Trying to understand the complex history of ancient Rome is a little like learning advanced quantum theory: It’s nearly impossible to make sense of it all without learning a lot of background. It would be pretty difficult to learn all there is to know about ancient Rome, so in an effort to at least make a little sense of things I’m going to profile some of the key figures of Ancient Rome. Each of the Emperors launched lavish building projects around the city (and the empire) to boost their own egos and appease the people, and today you can walk the ruins of these buildings and get a sense of how beyond amazing Ancient Rome really was. More importantly, as citizens of the western world we follow a way of life that can be traced back to the Romans and the decisions of the emperors. Their story is also the craziest real-life soap opera of all time.

To understand the role of Roman Emperor, you have to start with JULIUS CAESAR. He was not an emperor, but his actions led to the enormous changes in Roman government that allowed for supreme dictators. Rome had been around for many centuries since its mythical founding by Romulus and had functioned as a republic for nearly 500 years, ruled by a senate and governed by the people (and by people, I mean Roman men, since everyone else was second class). By 50 BC, the republic was in civil war, torn apart by many different wars being fought on many fronts. Julius Caesar was a powerful general leading Roman legions through Gaul (France and Germany). Long story short, he was successful and very powerful with the control of a large army, and his power made for strained relations with the senate and other armies in Rome. He saw that the government was dysfunctional, and with an army at his back returned to Rome to take charge. He was granted powers in a time of crisis to unify the empire, which he did through defeating enemies and increasing his own authority. He made sweeping reforms of the system, and became more powerful over the next 3 years. As his power grew, so did resentment from those who viewed him as a tyrant. He was famously assassinated in the senate chamber by a group of senators on the “ides of March”, 44 BC. In his will, he named his nephew Octavian his heir. It was Octavian, who became Augustus, that would cement the role of Emperor and and forever change Roman government.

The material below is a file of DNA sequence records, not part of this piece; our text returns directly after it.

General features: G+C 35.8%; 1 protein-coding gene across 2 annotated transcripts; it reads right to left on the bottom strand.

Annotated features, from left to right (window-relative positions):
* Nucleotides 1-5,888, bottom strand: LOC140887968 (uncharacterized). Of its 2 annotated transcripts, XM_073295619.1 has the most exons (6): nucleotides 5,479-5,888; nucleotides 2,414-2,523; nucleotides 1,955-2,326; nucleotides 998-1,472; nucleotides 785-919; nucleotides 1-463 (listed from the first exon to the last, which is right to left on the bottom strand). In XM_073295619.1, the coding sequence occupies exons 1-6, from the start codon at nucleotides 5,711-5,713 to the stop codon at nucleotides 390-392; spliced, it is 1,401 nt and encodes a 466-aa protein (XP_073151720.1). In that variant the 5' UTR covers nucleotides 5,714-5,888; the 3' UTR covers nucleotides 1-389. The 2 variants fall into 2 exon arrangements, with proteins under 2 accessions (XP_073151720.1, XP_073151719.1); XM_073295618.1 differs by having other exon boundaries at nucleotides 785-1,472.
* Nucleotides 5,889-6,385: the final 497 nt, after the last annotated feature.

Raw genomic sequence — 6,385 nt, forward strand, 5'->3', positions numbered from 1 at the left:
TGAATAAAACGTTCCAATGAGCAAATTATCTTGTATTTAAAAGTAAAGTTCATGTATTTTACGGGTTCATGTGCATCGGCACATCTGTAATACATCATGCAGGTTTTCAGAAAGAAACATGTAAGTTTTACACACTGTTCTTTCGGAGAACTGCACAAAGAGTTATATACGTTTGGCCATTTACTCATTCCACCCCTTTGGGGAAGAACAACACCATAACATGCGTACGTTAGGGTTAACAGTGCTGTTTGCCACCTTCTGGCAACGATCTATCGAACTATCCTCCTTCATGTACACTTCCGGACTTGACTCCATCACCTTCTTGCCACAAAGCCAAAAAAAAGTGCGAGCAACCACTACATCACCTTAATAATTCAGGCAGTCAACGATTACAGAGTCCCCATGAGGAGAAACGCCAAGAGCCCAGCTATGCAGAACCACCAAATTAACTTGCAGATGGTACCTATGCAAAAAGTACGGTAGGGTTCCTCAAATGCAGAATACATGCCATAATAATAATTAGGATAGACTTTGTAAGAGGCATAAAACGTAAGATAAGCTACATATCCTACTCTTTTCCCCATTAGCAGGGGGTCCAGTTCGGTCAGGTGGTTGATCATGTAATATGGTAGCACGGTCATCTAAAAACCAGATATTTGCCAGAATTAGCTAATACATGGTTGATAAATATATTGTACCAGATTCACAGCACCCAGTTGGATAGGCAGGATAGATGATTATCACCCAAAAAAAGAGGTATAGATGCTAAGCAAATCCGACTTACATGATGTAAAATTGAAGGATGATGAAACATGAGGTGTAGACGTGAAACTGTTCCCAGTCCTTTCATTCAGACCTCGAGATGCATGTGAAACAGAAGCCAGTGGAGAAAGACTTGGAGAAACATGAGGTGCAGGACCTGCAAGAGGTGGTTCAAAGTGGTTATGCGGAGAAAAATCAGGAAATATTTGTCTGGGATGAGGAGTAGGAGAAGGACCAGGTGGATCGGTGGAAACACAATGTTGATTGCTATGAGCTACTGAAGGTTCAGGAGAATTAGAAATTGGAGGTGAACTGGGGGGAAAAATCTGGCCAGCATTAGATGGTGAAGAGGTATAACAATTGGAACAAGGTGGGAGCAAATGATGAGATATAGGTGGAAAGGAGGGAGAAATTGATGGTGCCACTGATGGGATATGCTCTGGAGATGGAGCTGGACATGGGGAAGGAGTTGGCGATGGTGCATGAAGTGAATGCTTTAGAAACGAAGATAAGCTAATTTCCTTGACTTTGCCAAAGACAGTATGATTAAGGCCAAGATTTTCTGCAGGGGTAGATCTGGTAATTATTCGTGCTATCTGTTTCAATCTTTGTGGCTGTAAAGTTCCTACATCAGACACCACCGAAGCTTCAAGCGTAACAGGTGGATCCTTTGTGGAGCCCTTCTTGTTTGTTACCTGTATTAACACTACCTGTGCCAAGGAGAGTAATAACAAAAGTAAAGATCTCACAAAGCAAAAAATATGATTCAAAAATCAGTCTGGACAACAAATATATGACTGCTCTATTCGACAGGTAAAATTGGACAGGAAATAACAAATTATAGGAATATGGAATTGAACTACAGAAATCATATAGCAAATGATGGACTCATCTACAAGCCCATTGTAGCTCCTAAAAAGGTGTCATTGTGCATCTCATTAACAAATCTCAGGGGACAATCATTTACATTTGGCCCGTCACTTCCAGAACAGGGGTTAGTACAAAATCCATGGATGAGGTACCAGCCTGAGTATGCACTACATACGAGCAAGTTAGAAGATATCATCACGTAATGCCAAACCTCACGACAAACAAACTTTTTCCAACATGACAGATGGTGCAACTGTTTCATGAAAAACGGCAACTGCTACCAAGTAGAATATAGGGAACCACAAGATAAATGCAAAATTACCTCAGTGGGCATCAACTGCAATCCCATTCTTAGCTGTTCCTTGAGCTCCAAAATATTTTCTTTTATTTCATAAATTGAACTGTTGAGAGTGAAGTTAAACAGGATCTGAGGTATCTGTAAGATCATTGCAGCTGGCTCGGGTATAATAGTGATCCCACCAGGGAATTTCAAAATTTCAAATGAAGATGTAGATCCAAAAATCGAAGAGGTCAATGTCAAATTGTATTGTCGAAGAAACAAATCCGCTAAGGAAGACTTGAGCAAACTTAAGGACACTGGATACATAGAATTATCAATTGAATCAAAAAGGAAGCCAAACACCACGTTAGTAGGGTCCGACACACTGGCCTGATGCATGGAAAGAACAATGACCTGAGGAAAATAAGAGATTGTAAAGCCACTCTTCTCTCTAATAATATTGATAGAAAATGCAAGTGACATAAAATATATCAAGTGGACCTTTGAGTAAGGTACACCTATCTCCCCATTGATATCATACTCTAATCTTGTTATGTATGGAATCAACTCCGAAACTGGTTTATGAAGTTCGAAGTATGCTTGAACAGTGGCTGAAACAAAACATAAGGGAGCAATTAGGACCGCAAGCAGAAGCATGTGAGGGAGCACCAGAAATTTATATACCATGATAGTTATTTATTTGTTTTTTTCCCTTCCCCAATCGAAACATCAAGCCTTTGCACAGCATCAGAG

After the assassination, there was a long drawn-out struggle for power. Octavian was only 20, but he took every advantage he had in claiming his place as Caesar’s heir. He famously defeated general Mark Antony, who was in love with Cleopatra and living in Egypt. With the conquest, he added Egypt to the empire along with all of it’s food and other resources. After 500 years, Rome was no longer a republic but an empire. He became AUGUSTUS, and began a 50 year rule that brought about the pax romana, or peace of rome. Augustus was smart and savvy. He knew that if he grabbed all power for himself as his uncle did, he would be a target. Instead, he played the part of a peaceful ruler, gradually shaping government and increasing his own power in small increments over decades. He built a large temple in the forum, and set about rebuilding Rome. It is said that before Augustus, Rome was made of brick, but after of marble. He made many changes across the empire and increased its size even further. He also renamed the months of the calendar- July in honor of Julius Caesar and August in honor of himself. He is often seen as the greatest Roman emperor. Being that he reined for so long and in such good standing, there are many statues to be found of Augustus at museums around the world. His temple in the forum is in pretty bad shape, but is still visible in ruin. His Mausoleum is not far from Piazza Navona in the heart of old Rome. It’s also a ruin now, long since stripped of it’s stone, but at one time it held the cremated remains of Augustus and his family. Augustus is of course mentioned in the New Testament story of Christ’s birth. His rein was a significant time for the Roman Empire and indeed the history of the world. As for Rome, the power he managed to secure for future emperors led to occasional periods of prosperity but more often than not, chaos at the hands of some of the craziest power-hungry monsters the world has ever seen.